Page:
Of Lombok and Admissions

Wednesday, October 26, 2016

celineism

Laid-back was the first word that came to mind upon setting foot in Lombok. It was high noon. The sun blared above, and below were rows of restaurants. Caucasian tourists donning flip-flops and sun-burnt skin ambled around either on foot or on scooters. The vibe in this side of Indonesia was very tropical, a bit hippie too, and, to me, had the makings of (if not already) a party town.

We arrived right on time for lunch where El Bazaar would be feeding us. It was a humble place with walls of unpainted cement, at least near the entrance. Farther back, a circular space had walls painted royal blue. It was arguably one of the top places we dined in. And not just because it looked effortlessly beautiful in pictures. The food was superb too. 
lombok indonesia

lombok indonesia

rain campanilla
Words And Wanderlust, everybody!

The meal was Moroccan. We were served good-looking dishes of sausage, couscous, blue cheese, pita, and other tasty elements laid out on pastel-colored ceramic plates. We dined communal style, with arms crisscrossing as we reach for morsels. Later, Potpot called and we flocked to a couple of ladies selling woven shawls. I purchased four, and I forgot how much I paid. This was one of those delightful moments when the memory of it does not involve how much money you spent.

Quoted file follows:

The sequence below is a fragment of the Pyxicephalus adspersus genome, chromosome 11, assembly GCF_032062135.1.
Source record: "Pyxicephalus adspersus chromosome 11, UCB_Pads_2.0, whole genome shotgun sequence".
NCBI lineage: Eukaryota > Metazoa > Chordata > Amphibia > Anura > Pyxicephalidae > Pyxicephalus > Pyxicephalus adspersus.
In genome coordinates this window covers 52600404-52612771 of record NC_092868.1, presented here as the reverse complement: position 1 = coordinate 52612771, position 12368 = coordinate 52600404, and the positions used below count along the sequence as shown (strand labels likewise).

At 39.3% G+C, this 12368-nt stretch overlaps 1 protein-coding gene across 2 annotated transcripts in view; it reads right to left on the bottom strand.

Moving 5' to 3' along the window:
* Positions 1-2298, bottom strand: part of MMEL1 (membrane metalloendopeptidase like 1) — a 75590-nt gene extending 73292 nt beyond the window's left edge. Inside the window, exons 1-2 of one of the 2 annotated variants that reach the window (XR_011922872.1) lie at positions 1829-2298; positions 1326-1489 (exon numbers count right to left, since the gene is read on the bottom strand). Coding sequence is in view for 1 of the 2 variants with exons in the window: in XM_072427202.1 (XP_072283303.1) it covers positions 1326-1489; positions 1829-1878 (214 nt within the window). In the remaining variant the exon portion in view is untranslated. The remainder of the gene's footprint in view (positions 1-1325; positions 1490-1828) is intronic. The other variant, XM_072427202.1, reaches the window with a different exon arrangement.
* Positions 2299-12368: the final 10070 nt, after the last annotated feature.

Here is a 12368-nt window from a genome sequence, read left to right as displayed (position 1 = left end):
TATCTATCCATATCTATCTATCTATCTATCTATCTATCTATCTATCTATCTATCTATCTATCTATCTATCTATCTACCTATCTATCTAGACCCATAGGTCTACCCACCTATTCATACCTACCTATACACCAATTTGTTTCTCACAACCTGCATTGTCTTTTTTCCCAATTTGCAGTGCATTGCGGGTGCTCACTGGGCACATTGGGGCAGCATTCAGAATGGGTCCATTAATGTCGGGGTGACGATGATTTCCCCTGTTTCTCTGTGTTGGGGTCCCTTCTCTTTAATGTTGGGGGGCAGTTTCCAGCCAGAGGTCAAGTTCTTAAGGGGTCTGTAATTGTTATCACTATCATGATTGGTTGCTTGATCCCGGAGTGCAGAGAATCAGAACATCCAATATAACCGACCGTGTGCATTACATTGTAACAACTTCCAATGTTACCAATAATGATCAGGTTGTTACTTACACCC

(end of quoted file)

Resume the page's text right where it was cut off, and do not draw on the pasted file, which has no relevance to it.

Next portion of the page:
Afterwards, we boarded our bus and drove to Sade Village. Located on the southern part of Central Lombok, Dusun Sade houses a large concentration of the indigenous Sasak tribe. Here, traditional is the operative word. The 700 residents continue to uphold their customs and practices – from kidnapping their soon-to-be-wife to wiping cow dung in the floors of their homes. 

As soon as we stepped off the bus, the thump, thump of percussion permeated through the Rembitan air. A colorful handwoven scarf was gingerly placed round each of our necks and, one by one, we were ushered inside the village. In the wide open space, we gathered. Sauntering their way after us was a pair of men sporting identical garbs – blangkon on their heads, white shirts on their backs, and batik around their hips. Both were also wielding a gendang beleq. Big drums.
lombok indonesia

These traditional drums are made from wood that is hard but light. One drum-head is from the skin of a billy, the other from a nanny. Each produces different sounds. The performance is traditionally for sending off, and welcoming home soldiers. But, that day, it was performed for us. The two main sekehe, their faces taut and regal, surrounded each other, kneeling and bowing as they struck the gendang. The white tuft on their mallets mesmerizing.
sasak sade village